Vermont Law Review hosted “Examining Our Priorities: The Relationship Between National Security and Other Fundamental Values” on Friday October 17, 2008. Louis Fisher, author of The Constitution and 9/11: Recurring Threats to America’s Freedoms, was the keynote speaker. Panels included:
■ Vermont’s Confidentiality of Library Patrons Act, led by Gail Weymouth, Library Director, and Jane Woldow, Collection Development Librarian at Vermont Law School.
■ Environmental Concerns Through the Lens of National Security, led by Brian Segee, Staff Attorney for Defenders of Wildlife, and Joel Reynolds, Senior Attorney and Director of NRDC’s Marine Mammal Protection Project.
■ The Threat of Unpopular Ideas, led by Will Potter, Freelance Reporter, Lee Hall, Director of Friends of Animals, and Odette Wilkens, Executive Director of Equal Justice.
■ Immigration and National Security, led by Arthur Edersheim, Staff Attorney at South Royalton Legal Clinic and Assistant Professor of Law at Vermont Law School, and Leslie Holman, Attorney.
Retta Dunlap is currently the Executive Director of Vermonters for Better Education. She has four grown children and is a life long advocate for parental rights. She works not only as an advocate for and with parents on educational issues, but she also lobbies at the Legislature in Montpelier to expand education opportunities for all the children of Vermont through parental choice in education. Retta is also a commissioner on Vermont’s Commission on Women, on the Board of Vermont Right to Life, director of Vermont Home Education Network, chair of the Woodbury School Board, and will gradate from Johnson State College in 2009 with a degree in Political Science.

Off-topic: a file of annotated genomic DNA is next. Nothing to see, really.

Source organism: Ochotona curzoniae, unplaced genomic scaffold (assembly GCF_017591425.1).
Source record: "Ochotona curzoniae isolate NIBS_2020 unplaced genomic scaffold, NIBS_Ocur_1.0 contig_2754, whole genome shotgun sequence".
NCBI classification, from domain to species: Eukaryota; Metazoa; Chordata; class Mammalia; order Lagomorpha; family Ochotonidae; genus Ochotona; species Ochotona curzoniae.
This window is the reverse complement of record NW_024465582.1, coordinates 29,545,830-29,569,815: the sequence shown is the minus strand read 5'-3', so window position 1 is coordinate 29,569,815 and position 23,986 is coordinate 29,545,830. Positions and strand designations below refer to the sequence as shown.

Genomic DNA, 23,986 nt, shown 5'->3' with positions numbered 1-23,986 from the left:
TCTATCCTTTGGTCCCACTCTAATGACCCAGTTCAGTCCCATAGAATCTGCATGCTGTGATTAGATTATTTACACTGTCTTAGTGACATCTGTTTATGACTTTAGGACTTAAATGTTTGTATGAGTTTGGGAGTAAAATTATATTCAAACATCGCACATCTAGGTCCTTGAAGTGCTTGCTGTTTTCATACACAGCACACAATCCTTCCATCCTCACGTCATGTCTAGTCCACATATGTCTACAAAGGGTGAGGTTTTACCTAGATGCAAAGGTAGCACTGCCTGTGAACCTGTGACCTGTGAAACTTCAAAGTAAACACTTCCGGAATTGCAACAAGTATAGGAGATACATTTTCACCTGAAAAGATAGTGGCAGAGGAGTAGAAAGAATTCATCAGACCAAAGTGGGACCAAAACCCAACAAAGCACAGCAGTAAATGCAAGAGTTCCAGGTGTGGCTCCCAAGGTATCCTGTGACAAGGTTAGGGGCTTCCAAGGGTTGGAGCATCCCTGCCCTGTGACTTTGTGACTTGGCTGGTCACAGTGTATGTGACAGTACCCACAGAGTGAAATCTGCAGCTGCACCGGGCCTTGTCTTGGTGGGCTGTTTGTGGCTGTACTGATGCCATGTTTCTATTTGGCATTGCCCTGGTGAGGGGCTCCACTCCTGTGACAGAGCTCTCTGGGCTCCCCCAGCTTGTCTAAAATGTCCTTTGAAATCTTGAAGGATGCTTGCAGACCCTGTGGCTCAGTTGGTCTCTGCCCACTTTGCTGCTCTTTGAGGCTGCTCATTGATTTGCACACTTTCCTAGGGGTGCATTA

Louis Fisher is Specialist in Constitutional Law with the Law Library of the Library of Congress, after working for the Congressional Research Service from 1970 to 2006. During his service with CRS he was research director of the House Iran-Contra Committee in 1987, writing major sections of the final report. Dr. Fisher has been invited to testify before Congress on such issues as war powers, state secrets, NSA surveillance, executive spending discretion, presidential reorganization authority, Congress and the Constitution, the legislative veto, the item veto, the Gramm-Rudman-Hollings Act, executive privilege, executive lobbying, CIA whistleblowing, covert spending, the pocket veto, recess appointments, the budget process, the balanced budget amendment, biennial budgeting, and presidential impoundment powers.
Allen Gilbert is executive director of the ACLU of Vermont. He has a background in education, and came to the ACLU through his involvement in a successful education equity lawsuit. Gilbert was chair of his local school board when it became a plaintiff in the ACLU-Vermont’s “Brigham” lawsuit. The decision in the case resulted in a comprehensive overhaul of Vermont’s education funding system. Gilbert led a statewide advocacy group supporting the equity principles of the “Brigham” decision. He was also president of the Vermont School Boards Association. Gilbert’s professional background is in journalism, teaching, and research. Gilbert holds a bachelor’s degree in history from Harvard, and a master’s degree in education from the College of William and Mary.